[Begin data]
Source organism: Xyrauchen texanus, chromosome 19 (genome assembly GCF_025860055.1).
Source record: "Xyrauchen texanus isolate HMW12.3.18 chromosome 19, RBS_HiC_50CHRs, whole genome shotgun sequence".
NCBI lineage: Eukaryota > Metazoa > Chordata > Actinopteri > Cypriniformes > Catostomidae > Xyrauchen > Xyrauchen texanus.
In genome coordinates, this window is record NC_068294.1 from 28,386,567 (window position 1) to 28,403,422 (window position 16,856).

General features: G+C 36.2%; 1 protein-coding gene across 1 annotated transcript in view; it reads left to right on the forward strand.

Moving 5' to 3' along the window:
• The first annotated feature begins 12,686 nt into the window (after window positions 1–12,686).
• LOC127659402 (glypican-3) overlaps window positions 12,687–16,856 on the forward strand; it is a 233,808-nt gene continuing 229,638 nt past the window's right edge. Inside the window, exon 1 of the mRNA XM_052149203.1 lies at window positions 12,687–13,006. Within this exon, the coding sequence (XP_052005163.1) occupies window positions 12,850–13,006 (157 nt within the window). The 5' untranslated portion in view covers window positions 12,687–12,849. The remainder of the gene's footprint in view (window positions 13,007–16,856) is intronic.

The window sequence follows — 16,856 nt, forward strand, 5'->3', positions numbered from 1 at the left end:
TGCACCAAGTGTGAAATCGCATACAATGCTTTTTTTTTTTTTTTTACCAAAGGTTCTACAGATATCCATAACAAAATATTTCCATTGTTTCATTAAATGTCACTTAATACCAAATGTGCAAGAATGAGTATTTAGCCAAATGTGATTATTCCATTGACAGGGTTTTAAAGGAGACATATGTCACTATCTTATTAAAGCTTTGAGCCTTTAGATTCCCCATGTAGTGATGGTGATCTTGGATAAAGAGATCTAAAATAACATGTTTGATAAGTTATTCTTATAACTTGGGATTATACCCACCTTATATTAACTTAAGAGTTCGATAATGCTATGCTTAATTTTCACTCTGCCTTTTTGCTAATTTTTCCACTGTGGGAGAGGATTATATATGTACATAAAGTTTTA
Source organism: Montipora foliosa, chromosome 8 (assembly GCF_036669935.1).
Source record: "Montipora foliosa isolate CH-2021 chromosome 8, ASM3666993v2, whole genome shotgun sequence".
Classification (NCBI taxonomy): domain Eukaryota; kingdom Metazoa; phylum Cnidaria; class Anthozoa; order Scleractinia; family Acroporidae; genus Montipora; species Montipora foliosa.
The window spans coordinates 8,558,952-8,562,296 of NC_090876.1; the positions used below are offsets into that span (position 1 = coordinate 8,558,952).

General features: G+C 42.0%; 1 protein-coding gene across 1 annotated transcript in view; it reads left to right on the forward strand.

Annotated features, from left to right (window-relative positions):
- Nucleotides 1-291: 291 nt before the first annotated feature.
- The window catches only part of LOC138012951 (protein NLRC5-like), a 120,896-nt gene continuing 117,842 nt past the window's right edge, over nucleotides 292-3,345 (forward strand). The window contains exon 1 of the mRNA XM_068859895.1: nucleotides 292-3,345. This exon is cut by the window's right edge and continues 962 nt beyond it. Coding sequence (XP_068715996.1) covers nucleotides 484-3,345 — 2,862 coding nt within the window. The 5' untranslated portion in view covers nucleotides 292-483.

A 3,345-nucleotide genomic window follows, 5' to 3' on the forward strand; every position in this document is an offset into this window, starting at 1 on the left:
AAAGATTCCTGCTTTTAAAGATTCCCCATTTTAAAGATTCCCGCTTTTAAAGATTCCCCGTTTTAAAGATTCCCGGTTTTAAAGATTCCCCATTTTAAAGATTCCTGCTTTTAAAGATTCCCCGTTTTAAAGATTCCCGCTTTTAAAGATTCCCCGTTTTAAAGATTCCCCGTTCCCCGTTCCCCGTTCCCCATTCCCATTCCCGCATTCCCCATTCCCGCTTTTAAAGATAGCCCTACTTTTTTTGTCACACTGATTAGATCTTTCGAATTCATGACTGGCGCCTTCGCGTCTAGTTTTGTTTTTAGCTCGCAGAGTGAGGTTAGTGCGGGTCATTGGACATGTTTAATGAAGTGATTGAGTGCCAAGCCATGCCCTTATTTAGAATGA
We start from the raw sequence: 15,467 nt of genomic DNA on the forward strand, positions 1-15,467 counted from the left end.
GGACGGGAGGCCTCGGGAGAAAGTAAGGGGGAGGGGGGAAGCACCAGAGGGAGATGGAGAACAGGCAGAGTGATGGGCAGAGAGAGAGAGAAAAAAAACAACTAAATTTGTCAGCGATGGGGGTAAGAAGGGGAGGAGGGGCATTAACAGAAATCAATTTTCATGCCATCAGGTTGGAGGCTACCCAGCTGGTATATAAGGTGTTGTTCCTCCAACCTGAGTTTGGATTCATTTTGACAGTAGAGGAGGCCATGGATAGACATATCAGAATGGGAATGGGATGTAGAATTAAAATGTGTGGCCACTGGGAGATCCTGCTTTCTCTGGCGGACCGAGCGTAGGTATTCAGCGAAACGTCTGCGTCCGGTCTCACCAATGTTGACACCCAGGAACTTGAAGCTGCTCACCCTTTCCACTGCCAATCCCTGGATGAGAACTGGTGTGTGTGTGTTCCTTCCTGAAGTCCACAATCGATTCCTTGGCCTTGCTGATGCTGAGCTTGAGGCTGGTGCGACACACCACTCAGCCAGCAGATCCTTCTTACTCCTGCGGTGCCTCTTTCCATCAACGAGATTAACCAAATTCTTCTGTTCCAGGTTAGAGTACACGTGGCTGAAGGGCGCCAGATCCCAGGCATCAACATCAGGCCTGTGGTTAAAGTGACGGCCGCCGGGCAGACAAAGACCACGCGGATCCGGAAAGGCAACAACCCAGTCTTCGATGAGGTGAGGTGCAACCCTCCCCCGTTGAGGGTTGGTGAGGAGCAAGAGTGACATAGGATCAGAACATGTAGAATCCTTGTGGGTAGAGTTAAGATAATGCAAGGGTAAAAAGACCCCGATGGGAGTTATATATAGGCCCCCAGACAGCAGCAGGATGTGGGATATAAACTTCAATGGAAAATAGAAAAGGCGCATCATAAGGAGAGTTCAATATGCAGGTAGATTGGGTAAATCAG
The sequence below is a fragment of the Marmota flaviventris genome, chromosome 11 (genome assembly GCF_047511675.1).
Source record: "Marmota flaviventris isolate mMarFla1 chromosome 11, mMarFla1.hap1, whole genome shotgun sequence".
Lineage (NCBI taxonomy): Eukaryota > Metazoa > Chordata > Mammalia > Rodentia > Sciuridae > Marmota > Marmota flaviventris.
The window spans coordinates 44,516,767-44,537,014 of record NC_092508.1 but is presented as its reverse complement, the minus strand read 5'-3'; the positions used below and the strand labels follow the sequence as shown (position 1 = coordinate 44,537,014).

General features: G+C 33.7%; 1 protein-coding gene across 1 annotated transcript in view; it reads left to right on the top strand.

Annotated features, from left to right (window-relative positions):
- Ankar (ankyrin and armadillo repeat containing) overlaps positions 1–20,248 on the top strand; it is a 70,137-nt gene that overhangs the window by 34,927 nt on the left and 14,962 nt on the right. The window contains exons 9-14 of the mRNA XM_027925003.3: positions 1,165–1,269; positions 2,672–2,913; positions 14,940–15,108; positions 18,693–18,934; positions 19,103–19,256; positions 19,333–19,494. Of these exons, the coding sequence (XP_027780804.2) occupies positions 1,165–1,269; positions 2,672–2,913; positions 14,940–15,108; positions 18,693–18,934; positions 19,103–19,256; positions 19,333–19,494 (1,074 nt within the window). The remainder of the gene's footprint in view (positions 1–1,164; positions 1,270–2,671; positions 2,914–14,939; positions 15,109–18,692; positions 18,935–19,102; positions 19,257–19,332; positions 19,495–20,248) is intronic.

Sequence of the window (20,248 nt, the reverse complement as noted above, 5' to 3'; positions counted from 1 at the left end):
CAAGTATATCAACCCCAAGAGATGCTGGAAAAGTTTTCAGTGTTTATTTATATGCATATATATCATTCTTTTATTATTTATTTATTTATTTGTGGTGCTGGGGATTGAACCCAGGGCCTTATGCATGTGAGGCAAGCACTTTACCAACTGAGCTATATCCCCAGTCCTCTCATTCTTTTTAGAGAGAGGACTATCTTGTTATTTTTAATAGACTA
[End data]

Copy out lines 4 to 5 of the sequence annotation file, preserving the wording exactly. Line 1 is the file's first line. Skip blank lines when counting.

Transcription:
In genome coordinates, this window is record NC_068294.1 from 28,386,567 (window position 1) to 28,403,422 (window position 16,856).

General features: G+C 36.2%; 1 protein-coding gene across 1 annotated transcript in view; it reads left to right on the forward strand.